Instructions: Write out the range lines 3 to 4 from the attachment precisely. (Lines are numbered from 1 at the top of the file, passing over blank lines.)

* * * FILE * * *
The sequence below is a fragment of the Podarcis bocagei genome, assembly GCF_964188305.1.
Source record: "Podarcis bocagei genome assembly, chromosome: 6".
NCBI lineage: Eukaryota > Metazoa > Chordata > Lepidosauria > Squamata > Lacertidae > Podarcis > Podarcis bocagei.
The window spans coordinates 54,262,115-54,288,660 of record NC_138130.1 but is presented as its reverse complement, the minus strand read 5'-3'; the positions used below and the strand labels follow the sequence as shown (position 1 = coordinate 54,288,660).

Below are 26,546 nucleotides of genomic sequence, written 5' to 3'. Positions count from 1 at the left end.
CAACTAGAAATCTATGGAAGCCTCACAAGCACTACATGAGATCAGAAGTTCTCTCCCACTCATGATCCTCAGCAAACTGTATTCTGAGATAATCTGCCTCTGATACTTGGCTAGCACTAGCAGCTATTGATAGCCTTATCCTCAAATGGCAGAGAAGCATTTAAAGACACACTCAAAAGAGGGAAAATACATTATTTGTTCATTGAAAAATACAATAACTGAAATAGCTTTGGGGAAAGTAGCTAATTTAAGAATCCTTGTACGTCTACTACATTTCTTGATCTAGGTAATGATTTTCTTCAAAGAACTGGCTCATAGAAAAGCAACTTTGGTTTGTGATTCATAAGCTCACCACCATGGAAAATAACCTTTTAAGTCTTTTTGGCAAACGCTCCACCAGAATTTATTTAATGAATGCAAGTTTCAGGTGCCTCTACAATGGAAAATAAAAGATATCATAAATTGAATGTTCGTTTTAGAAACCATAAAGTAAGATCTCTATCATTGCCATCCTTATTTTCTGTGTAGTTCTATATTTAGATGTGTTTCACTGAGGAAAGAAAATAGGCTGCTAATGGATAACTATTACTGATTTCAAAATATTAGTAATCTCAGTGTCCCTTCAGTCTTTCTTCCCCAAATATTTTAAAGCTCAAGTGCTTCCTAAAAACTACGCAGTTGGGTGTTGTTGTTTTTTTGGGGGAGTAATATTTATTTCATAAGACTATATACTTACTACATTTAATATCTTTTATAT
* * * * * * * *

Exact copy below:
NCBI lineage: Eukaryota > Metazoa > Chordata > Lepidosauria > Squamata > Lacertidae > Podarcis > Podarcis bocagei.
The window spans coordinates 54,262,115-54,288,660 of record NC_138130.1 but is presented as its reverse complement, the minus strand read 5'-3'; the positions used below and the strand labels follow the sequence as shown (position 1 = coordinate 54,288,660).